On the other hand, Brown-Hruska and Kuserk (1995) reported negative relationship between spot price volatility and the stock index futures trading. Santoni (1987) found the similar results. Furthermore, Thenmozhi (2002) and Gupta and Kumar (2002) reported decrease in index volatility after introduction of futures by using simple various ratio test and OLS multiple regression analysis techniques.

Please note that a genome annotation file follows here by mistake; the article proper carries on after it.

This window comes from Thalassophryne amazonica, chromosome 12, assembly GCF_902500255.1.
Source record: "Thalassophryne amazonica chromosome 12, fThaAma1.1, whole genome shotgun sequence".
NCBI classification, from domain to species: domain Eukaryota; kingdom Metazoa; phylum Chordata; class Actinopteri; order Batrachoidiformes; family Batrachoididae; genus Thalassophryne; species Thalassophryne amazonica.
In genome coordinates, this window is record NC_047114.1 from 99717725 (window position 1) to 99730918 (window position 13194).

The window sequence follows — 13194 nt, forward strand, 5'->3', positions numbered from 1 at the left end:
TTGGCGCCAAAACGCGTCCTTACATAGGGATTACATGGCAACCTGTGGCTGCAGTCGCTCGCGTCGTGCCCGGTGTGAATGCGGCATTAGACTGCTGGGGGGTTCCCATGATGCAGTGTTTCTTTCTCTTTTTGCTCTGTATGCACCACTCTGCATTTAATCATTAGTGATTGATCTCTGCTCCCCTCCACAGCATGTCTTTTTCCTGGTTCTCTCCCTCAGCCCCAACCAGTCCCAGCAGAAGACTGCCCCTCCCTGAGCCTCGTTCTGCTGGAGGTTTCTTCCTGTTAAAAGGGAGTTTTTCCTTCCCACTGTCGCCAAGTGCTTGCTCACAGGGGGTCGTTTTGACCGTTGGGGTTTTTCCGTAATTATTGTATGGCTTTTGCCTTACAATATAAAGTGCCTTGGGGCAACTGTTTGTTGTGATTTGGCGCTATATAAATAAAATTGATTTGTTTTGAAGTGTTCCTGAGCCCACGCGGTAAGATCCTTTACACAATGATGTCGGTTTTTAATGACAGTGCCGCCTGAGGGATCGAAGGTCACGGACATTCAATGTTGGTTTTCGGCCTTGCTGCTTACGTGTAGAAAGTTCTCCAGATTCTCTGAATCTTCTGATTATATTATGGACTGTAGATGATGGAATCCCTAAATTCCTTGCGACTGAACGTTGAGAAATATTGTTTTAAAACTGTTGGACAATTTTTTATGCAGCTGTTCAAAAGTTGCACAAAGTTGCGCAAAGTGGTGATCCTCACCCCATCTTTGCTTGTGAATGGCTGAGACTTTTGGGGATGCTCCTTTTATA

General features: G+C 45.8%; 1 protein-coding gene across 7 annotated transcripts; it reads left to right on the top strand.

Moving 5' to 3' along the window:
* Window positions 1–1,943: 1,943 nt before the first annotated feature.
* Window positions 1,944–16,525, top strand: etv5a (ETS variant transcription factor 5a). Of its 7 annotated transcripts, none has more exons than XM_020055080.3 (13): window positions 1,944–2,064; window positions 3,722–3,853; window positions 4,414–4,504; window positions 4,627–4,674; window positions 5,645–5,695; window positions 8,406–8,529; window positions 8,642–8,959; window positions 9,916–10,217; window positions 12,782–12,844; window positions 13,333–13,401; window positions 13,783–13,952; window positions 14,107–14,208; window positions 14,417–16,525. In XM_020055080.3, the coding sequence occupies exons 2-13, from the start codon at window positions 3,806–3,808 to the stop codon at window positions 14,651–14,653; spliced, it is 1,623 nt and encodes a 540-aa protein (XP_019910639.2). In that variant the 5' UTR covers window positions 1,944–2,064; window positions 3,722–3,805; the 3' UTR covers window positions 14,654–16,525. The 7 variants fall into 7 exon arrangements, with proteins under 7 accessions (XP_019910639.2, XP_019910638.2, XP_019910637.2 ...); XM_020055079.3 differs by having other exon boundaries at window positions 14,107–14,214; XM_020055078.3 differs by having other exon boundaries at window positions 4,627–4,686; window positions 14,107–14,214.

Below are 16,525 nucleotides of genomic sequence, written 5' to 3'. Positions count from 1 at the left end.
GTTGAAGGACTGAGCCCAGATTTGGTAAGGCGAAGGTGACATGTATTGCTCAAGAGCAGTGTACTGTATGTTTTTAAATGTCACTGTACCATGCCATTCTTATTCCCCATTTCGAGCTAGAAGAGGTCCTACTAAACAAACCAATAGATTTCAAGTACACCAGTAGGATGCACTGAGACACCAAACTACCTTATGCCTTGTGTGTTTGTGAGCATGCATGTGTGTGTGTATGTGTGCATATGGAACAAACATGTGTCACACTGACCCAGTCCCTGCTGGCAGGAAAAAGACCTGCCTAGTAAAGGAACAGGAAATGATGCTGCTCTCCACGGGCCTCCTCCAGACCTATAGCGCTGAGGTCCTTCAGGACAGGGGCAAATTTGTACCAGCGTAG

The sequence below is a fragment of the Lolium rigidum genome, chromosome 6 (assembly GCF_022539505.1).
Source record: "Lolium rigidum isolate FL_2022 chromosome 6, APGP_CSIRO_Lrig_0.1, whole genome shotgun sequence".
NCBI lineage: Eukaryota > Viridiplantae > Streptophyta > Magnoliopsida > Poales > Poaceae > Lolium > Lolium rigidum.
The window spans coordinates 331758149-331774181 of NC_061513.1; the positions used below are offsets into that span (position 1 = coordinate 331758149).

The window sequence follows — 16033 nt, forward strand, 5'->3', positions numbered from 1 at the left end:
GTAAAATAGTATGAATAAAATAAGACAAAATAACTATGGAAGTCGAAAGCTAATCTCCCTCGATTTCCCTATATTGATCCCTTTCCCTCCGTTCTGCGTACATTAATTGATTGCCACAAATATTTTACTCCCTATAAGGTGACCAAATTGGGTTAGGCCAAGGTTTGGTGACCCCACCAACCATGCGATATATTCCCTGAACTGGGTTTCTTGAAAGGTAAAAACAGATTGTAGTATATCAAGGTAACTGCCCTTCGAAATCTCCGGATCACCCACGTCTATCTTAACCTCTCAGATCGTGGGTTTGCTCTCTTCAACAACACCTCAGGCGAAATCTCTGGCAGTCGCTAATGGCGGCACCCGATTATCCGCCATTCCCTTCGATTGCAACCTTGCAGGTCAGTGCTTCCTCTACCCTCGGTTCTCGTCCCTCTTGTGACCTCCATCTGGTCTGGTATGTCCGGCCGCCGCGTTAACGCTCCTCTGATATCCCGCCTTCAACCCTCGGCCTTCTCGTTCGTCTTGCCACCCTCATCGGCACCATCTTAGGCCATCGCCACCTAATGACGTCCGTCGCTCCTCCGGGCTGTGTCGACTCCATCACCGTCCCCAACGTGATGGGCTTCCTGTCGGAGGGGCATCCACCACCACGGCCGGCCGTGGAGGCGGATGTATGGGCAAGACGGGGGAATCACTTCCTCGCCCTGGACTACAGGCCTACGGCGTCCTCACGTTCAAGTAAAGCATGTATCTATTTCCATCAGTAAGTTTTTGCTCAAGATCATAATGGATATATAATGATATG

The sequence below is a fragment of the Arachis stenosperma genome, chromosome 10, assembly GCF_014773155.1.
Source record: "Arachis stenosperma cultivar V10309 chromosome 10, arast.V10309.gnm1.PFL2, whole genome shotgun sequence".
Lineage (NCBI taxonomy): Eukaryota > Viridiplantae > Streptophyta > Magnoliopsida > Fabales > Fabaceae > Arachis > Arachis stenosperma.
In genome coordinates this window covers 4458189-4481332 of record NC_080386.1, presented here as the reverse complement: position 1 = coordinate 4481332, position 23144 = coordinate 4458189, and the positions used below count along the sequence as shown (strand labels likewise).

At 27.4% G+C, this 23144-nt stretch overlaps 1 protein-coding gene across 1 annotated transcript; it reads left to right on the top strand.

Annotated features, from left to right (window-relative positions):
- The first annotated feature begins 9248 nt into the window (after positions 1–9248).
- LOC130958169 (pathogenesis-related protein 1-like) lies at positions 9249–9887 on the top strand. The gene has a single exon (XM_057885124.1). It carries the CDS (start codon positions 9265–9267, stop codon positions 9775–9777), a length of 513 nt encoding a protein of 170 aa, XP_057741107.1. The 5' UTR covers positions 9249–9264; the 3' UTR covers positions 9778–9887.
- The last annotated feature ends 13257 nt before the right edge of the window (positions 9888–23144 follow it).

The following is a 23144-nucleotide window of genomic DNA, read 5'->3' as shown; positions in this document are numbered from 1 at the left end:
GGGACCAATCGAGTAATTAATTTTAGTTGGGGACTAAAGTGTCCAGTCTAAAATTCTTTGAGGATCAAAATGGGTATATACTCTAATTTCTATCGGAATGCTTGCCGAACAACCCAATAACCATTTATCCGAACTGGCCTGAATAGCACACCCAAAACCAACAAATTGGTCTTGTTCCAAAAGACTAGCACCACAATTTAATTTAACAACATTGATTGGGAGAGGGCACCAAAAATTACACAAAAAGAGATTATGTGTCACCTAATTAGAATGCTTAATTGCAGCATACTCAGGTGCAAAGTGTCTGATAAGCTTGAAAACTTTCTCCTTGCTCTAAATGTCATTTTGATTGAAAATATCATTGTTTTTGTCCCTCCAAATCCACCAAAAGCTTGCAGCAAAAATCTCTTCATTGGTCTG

Different other perspectives have also been presented on the issue of changes that occur due to introduction of equity derivatives. For example, according to Figlewski (1981), if introduction of equity derivatives increases the liquidity of the underlying stocks, then the prices should move towards their fundamental values as a result of enhanced information flow. Similarly, Demsetz, (1968) and Madhavan (2000) argued that market makers in the underlying market make use of equity derivatives. It enables them to hedge their exposure, and enhances turnaround on their inventories, which ultimately reduces the bid ask spread. On the other hand, some researchers assign different reasoning to the impact of derivatives on liquidity of underlying stocks. The information increase from the trading activities of less informed traders may have destabilizing impact on the market. Eventually, it impairs the ability of informed traders to extract the information regarding intrinsic value of the underlying stock, consequently reducing their ability to make better decisions. The destabilizing impact of increase in trading noise, resulted, will be more than the stabilizing impact of increased liquidity (Stein 1987; Dennis and Sim 1999). Ma and Rao (1988) argued that, uninformed traders show risk averse behavior, because of their inability to make errorless predictions. So, they are more inclined towards use to derivatives for their hedging intentions. Similarly, Gorton and Pennacchi (1993) argued that existence of future markets may increase the attractiveness and retainment of uninformed traders in the underlying market, because of the lower transaction costs. Also, it supports them in their hedging decisions using futures than making equivalent stock transactions. Information asymmetry in the bid ask spread may result in, as a result of this increase in the magnitude of uninformed traders in the spot and future markets. It is also possible that the increase in the uninformed activity may result in enhanced trading noise, which may delay the speed of incorporation of information in the stock prices. Glosten and Milgrom (1985) and Easley and O'hara (1987) argued that as a result of increase in uninformed traders in the market, the market makers will now trade with them as well. The market makers would be charging less information rent than they would, when they have to trade with more informed traders.